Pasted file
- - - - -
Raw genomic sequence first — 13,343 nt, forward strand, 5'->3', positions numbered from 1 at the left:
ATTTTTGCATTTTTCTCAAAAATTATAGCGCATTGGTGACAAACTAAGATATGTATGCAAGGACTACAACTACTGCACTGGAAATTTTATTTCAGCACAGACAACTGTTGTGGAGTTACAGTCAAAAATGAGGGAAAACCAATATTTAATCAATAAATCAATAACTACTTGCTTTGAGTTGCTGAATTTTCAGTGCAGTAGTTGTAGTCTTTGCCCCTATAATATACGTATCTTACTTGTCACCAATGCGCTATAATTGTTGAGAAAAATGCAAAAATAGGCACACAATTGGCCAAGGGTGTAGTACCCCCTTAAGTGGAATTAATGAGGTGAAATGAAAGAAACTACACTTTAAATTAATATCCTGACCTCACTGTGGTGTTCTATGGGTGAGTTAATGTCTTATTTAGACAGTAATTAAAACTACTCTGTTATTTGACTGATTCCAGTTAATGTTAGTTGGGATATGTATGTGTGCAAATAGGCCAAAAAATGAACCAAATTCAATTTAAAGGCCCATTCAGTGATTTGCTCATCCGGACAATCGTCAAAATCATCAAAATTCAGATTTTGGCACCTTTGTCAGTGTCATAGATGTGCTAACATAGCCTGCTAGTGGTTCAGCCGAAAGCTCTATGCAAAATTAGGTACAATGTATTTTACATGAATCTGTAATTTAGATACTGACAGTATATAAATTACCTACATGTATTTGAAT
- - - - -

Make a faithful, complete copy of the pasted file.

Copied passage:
Raw genomic sequence first — 13,343 nt, forward strand, 5'->3', positions numbered from 1 at the left:
ATTTTTGCATTTTTCTCAAAAATTATAGCGCATTGGTGACAAACTAAGATATGTATGCAAGGACTACAACTACTGCACTGGAAATTTTATTTCAGCACAGACAACTGTTGTGGAGTTACAGTCAAAAATGAGGGAAAACCAATATTTAATCAATAAATCAATAACTACTTGCTTTGAGTTGCTGAATTTTCAGTGCAGTAGTTGTAGTCTTTGCCCCTATAATATACGTATCTTACTTGTCACCAATGCGCTATAATTGTTGAGAAAAATGCAAAAATAGGCACACAATTGGCCAAGGGTGTAGTACCCCCTTAAGTGGAATTAATGAGGTGAAATGAAAGAAACTACACTTTAAATTAATATCCTGACCTCACTGTGGTGTTCTATGGGTGAGTTAATGTCTTATTTAGACAGTAATTAAAACTACTCTGTTATTTGACTGATTCCAGTTAATGTTAGTTGGGATATGTATGTGTGCAAATAGGCCAAAAAATGAACCAAATTCAATTTAAAGGCCCATTCAGTGATTTGCTCATCCGGACAATCGTCAAAATCATCAAAATTCAGATTTTGGCACCTTTGTCAGTGTCATAGATGTGCTAACATAGCCTGCTAGTGGTTCAGCCGAAAGCTCTATGCAAAATTAGGTACAATGTATTTTACATGAATCTGTAATTTAGATACTGACAGTATATAAATTACCTACATGTATTTGAAT